Many Palestinians lost contact with their extended families since the first wave of refugees fled in 1948. Reconnecting with relatives has, for the large part, been a difficult task, with communication to Palestine being as difficult as it has in the past and with families forced to flee to whatever countries they believe will provide the best living conditions.

For the young Palestinian who was born in Sydney, this event has made her want to close that distance and connect with her kin both in New Zealand and around the world.

“One of the first things I did was call my family back home and speak to them all. This has made me want to pursue my family, especially those I don’t know of,” she said.

For Atta’s family friends from Kuwait, where the Elayyans lived before the first Gulf War, the news came as a tragedy, after having last heard about him when invitations were sent out for his wedding in 2015. Those closer to him heard about the birth of his daughter less than three years ago.

“He had a really special place in our hearts,” said one of the Palestinian family members who knew him from their time in Kuwait. Although she had not met him, the 32-year-old said she had always heard praise associated to the family name coming from older members of her family.

Atta, who was born in Kuwait, recently became a father and was a popular member of the Christchurch tech industry. He had also fully committed himself to becoming a citizen, as a goalkeeper for the New Zealand national futsal team – a variation of five-a-side football played on hard courts.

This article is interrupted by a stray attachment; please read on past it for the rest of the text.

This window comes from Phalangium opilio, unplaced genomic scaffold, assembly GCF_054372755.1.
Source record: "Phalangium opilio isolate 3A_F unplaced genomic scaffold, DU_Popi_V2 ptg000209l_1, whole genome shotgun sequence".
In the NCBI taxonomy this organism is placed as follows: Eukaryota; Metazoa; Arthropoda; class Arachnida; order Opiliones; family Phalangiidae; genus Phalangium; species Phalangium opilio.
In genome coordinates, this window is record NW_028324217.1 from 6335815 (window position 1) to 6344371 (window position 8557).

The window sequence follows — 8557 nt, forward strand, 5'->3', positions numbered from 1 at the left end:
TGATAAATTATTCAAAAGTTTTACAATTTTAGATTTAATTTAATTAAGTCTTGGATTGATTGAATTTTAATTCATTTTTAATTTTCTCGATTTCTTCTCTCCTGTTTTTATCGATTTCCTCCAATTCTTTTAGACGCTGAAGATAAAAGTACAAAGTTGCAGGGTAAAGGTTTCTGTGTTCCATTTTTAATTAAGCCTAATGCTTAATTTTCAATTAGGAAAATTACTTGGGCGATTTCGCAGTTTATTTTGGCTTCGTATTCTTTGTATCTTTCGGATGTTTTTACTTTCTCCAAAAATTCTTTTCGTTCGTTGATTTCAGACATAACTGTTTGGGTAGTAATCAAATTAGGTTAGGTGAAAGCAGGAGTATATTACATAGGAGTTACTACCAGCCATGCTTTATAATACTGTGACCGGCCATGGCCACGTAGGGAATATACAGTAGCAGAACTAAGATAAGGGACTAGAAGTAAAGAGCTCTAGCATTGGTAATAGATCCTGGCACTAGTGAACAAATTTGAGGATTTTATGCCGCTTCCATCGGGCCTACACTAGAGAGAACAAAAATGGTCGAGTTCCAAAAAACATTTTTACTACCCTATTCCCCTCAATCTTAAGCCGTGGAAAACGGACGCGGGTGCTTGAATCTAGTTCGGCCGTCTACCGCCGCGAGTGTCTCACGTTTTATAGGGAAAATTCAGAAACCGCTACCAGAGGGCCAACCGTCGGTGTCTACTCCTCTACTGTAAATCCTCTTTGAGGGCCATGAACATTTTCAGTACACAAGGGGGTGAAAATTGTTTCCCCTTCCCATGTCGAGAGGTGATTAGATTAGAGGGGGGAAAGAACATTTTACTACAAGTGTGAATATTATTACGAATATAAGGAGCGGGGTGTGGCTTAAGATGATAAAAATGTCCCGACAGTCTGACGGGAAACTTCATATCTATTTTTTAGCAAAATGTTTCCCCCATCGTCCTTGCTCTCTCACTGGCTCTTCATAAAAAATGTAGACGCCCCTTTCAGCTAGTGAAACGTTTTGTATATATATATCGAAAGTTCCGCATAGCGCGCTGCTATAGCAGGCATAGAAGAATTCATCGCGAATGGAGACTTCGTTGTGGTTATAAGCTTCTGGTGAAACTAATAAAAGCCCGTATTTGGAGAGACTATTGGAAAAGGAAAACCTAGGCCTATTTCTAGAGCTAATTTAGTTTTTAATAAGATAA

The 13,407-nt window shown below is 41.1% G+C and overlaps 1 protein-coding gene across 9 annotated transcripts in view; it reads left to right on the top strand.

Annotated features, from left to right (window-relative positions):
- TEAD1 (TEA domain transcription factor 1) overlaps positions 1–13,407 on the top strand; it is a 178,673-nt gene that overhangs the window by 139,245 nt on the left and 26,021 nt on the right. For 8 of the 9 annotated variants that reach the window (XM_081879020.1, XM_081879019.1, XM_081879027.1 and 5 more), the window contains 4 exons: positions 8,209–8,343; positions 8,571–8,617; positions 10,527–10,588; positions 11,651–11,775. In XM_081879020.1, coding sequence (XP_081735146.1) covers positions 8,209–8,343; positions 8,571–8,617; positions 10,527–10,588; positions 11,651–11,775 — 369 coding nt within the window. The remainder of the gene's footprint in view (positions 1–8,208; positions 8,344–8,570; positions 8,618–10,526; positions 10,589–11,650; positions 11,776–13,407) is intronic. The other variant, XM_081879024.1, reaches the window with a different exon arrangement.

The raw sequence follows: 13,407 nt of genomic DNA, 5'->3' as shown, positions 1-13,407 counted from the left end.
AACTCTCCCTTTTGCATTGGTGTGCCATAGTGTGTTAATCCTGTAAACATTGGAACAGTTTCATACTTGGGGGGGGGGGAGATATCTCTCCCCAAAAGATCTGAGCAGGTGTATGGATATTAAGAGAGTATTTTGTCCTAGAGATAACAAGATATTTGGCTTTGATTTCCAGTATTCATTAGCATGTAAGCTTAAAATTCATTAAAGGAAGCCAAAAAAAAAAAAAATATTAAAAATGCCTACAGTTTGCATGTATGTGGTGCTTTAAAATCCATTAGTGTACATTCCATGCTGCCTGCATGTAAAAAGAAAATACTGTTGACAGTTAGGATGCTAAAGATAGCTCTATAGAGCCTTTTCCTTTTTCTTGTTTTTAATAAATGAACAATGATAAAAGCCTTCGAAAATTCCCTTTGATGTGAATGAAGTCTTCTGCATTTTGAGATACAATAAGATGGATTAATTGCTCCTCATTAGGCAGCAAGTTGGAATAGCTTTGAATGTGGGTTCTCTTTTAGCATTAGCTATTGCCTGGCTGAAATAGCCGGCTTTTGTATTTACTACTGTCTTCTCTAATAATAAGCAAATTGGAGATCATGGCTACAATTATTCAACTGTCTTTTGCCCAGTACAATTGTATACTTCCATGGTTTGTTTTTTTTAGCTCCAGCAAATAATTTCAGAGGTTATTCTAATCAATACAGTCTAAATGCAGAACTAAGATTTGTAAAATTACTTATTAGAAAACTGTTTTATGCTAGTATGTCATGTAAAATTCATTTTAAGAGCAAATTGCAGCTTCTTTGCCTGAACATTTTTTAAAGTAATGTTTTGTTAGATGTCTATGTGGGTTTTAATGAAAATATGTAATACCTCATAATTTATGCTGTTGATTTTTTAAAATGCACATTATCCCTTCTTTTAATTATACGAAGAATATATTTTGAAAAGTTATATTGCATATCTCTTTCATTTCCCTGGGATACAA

Now, after his death, family and friends from far away are reading about the man people who described as “loving and smart”.

“It’s shocking and I am still thinking about how small the world is. To hear about news like this in a place that is really far away from you and suddenly it's people that you really know and care about. What's the chance that something happened in New Zealand and suddenly you know the family and they are close to you,” Ms Elayyan said.

Abdel Fattah Qassem Al Dakka, 59, was among the six Palestinians killed in the attack. His distant relative Farrah Fayyad, also an Australian immigrant, said the news of Abdel Fattah’s death affected her deeply despite never having met him.

“It’s a very difficult feeling to describe. It hit close to home. It touched on both my identities as an Australian and a Muslim, which makes this intersection all the more complex,” Ms Fayyad said.

The Palestinian-Australian doctoral candidate said the event is further reason for her to keep in touch with her extended family around the world.

“Even though I didn’t know him or knew he existed, it changed my perspective in that it has hit home differently – firstly geographical, secondly familial. Knowing that someone from my extended family was there definitely has an impact. It’s actually quite surreal,” she added.

She urged the wider Palestinian and Muslim community to maintain their connections despite the distance among the diasporas from crisis-stricken countries.

"Stay strong. Stay united. Most importantly, know that the support and love we’ve received from the community outweighs the hate and fear mongering by extremists," she said. "This is our home and we are here to stay."